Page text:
US auto sales boom in August
U.S. auto sales boomed in August as $3 billion in government incentives drove sharp gains for Hyundai Motor Co and Ford Motor Co but failed to provide a boost for General Motors Co in its first full month outside bankruptcy.
Ford reported a 17 percent jump in monthly sales on Tuesday and the success of the U.S. government’s “cash for clunkers” trade-in incentives pushed overall industry sales to the first year-on-year increase in 21 months.
Korea’s Hyundai posted a 47 percent increase as sales of its Elantra sedan more than doubled.
The U.S. government incentive program also helped Honda post a 10 percent sales gain while Toyota Motor Corp sales were up 6 percent.
The two U.S. automakers to have emerged from government-sponsored bankruptcies — GM and Chrysler — lost market share during the August sales bonanza.
GM sales dropped 20 percent, while Chrysler was off 15 percent. Nissan Motor Co sales fell almost 3 percent from record levels of a year earlier.
Meanwhile, auto sales rose in France and Italy and stabilized in Spain on the success of similar government-backed sales incentives, data released on Tuesday showed.
The now-exhausted U.S. “clunkers” program, which was inspired by the programs in France and other European markets, drove a rush into dealerships in July and August.
More than 690,000 vehicles were scrapped in the United States for taxpayer-funded credits of up to $4,500 as consumers took advantage to drop gas-guzzling trucks and SUVs.
On an annualized basis, industry-wide U.S. sales topped 14 million units, according to Autodata.
That was up from 13.6 million a year earlier but still far below the 16 million range that had been seen as the bottom for the market until 2007.
WINNERS AND LOSERS
The winners in the U.S. incentive program were Asian automakers and Ford, which benefited from a stronger lineup of smaller cars and crossover vehicles, analysts said.
The result has been a more evenly matched battle for sales among the major automakers in the U.S. market that threatens to upset long-held market share rankings.
Hyundai and its affiliate Kia Motors Corp now command a combined 7.5 percent market share, making them larger on that basis than Nissan Motor Co.
GM, meanwhile, saw its share of sales of its core brands — Chevrolet, Cadillac, Buick and GMC — drop to 16.3 percent of the U.S. market in August. That lagged Toyota’s U.S. market share of 17.8 percent for the month.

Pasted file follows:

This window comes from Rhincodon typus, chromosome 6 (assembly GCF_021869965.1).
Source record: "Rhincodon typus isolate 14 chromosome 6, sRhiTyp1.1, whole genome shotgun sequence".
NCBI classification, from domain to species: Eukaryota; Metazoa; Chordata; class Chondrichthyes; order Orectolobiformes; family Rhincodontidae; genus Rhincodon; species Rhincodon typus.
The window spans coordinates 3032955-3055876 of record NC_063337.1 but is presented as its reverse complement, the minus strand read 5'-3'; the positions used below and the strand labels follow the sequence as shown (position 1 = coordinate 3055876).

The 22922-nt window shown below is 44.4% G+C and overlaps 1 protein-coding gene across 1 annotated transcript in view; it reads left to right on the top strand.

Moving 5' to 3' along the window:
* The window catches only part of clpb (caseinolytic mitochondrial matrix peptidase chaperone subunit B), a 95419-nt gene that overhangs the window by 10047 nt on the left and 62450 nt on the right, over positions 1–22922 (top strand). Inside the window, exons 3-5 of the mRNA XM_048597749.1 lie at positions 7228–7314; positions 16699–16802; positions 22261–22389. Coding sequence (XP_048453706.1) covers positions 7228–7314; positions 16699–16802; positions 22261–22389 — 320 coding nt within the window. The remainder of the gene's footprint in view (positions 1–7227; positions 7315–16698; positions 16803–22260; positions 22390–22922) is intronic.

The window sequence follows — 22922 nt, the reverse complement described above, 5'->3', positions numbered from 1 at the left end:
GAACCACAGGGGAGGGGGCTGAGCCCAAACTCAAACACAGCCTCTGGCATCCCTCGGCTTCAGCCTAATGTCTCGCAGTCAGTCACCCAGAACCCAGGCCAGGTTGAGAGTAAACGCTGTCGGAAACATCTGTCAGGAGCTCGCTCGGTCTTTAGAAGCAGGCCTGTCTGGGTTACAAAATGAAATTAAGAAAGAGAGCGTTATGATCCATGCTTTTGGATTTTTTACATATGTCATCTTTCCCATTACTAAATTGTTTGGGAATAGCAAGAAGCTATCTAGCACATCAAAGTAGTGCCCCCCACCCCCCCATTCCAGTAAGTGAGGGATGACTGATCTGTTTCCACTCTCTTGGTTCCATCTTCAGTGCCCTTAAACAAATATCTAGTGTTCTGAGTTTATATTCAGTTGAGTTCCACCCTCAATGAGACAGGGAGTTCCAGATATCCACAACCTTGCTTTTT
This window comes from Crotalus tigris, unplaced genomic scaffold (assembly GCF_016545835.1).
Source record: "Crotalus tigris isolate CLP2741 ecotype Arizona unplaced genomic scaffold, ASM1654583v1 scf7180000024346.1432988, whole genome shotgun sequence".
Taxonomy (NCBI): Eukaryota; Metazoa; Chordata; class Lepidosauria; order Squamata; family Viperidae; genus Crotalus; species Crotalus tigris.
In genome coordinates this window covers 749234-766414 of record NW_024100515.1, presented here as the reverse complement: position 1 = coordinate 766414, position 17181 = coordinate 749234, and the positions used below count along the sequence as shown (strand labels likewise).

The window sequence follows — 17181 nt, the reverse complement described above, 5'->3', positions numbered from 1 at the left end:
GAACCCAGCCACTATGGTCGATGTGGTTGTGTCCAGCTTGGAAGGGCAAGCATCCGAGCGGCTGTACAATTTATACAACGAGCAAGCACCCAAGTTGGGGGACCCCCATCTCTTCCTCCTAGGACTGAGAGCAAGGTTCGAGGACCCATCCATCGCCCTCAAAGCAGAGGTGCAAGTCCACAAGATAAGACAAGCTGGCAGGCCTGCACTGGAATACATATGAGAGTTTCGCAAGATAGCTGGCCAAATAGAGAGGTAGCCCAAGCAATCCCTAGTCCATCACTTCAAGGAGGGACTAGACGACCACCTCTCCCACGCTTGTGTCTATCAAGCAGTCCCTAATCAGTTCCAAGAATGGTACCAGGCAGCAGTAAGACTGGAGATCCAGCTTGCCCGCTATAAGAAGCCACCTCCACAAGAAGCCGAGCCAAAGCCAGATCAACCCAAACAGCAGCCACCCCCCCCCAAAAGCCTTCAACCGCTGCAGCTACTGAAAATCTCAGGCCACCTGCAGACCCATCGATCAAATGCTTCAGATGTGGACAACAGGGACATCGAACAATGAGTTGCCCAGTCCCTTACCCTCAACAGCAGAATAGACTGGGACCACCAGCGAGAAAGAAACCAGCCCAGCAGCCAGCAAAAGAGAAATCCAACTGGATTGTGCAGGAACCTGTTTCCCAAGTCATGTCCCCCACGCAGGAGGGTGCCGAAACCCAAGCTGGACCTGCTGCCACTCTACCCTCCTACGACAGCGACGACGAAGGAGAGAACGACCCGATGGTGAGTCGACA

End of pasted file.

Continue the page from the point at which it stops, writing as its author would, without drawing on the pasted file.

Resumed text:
“I think perception hurt GM,” said Jessica Caldwell, director of industry analysis at Edmunds.com. “People didn’t really see GM as a place to turn to when they needed to buy a fuel-efficient vehicle.”
GM sales chief Mark LaNeve said the U.S. incentive program had clearly benefited Asian automakers more than GM.
“If it would have been a cash for capable trucks (program), we would have killed them, but it wasn’t,” LaNeve told reporters and analysts. “It was designed for smaller cars and smaller crossovers and although we’re gaining ground quick, they still have more volume in that area.”
Chrysler, now under control of Italy’s Fiat, said it had lost potential sales when dealers ran short on some models after it shut down all of its production during a bankruptcy process that ended in June.
Chrysler responded with a continued program of discounts of up to $4,500 in rebates on select models this month.
Meanwhile, Ford, the only U.S. automaker to avoid a federally sponsored bankruptcy, posted its second consecutive monthly sales gain and said signs of a recovery in pickup truck demand pointed toward a broader recovery in the economy.
GAUGING THE PAYBACK
Ford reported the first increase in sales of its market-leading F-Series pickup trucks in almost three years.
Trucks like Ford F-150 are widely used in the U.S. construction industry. Pickup sales have dropped sharply in recent years on a combination of high gas prices, tight credit and the slowdown in home building.
Although major automakers said they expected September U.S. sales to tumble in the wake of the “clunkers” boom, executives also said they were banking on improved demand in the fourth quarter and a rebound of 10 percent or more in 2010.
“We see some drop-off in September, but we are starting to see concrete signs of automotive recovery moving into the fourth quarter,” said Bob Carter, Toyota’s manager of its main brand in the United States.
BMW said it also expects U.S. sales to increase over the remainder of the year even without any further support from the Obama administration.
“I think they’ve done the experiment. It’s worked. But I don’t think it will be repeated,” BMW North America President Jim O’Donnell told Reuters.
He added: “I think car sales will continue to steadily rise as we move out of the worst of the recession.
Elsewhere, auto sales in Canada fell for a 10th consecutive month.
But France saw a 7 percent gain in August car sales and the French government said it would continue to fund its equivalent of the “clunkers” program to encourage consumers to swap out of old cars into 2011.
Car registrations in Italy were up almost 9 percent in August.
Spanish car sales stabilized in August after 16 months of declines. Car sales for Germany, Europe’s biggest market, are due on Wednesday.